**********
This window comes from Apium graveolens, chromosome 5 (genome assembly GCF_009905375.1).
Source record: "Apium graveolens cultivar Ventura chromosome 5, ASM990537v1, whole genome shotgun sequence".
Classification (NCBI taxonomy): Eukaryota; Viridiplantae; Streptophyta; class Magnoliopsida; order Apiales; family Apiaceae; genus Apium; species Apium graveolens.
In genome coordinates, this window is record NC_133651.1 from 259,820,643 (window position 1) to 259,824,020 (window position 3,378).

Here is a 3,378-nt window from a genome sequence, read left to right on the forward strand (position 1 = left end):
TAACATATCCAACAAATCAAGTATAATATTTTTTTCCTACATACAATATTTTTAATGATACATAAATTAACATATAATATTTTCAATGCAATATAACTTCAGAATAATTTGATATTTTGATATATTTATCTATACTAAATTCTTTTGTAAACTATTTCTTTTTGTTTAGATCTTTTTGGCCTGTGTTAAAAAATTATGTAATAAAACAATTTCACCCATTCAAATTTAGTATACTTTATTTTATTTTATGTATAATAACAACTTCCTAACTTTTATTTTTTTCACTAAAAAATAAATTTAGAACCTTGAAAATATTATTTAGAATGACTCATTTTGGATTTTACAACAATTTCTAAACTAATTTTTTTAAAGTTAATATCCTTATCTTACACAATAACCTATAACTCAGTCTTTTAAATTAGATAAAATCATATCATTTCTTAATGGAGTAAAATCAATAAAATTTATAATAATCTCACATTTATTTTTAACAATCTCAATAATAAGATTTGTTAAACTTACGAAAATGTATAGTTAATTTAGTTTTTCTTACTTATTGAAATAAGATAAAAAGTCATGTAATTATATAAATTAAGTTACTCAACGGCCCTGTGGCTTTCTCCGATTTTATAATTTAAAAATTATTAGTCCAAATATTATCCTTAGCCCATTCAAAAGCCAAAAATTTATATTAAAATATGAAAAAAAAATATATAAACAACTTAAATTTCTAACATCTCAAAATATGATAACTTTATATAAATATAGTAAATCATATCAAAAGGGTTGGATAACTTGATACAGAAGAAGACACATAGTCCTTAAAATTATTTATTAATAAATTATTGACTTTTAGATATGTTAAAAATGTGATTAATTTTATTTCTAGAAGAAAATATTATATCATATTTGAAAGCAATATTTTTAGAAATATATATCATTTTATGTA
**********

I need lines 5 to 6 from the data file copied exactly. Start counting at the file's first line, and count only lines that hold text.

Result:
Here is a 3,378-nt window from a genome sequence, read left to right on the forward strand (position 1 = left end):
TAACATATCCAACAAATCAAGTATAATATTTTTTTCCTACATACAATATTTTTAATGATACATAAATTAACATATAATATTTTCAATGCAATATAACTTCAGAATAATTTGATATTTTGATATATTTATCTATACTAAATTCTTTTGTAAACTATTTCTTTTTGTTTAGATCTTTTTGGCCTGTGTTAAAAAATTATGTAATAAAACAATTTCACCCATTCAAATTTAGTATACTTTATTTTATTTTATGTATAATAACAACTTCCTAACTTTTATTTTTTTCACTAAAAAATAAATTTAGAACCTTGAAAATATTATTTAGAATGACTCATTTTGGATTTTACAACAATTTCTAAACTAATTTTTTTAAAGTTAATATCCTTATCTTACACAATAACCTATAACTCAGTCTTTTAAATTAGATAAAATCATATCATTTCTTAATGGAGTAAAATCAATAAAATTTATAATAATCTCACATTTATTTTTAACAATCTCAATAATAAGATTTGTTAAACTTACGAAAATGTATAGTTAATTTAGTTTTTCTTACTTATTGAAATAAGATAAAAAGTCATGTAATTATATAAATTAAGTTACTCAACGGCCCTGTGGCTTTCTCCGATTTTATAATTTAAAAATTATTAGTCCAAATATTATCCTTAGCCCATTCAAAAGCCAAAAATTTATATTAAAATATGAAAAAAAAATATATAAACAACTTAAATTTCTAACATCTCAAAATATGATAACTTTATATAAATATAGTAAATCATATCAAAAGGGTTGGATAACTTGATACAGAAGAAGACACATAGTCCTTAAAATTATTTATTAATAAATTATTGACTTTTAGATATGTTAAAAATGTGATTAATTTTATTTCTAGAAGAAAATATTATATCATATTTGAAAGCAATATTTTTAGAAATATATATCATTTTATGTA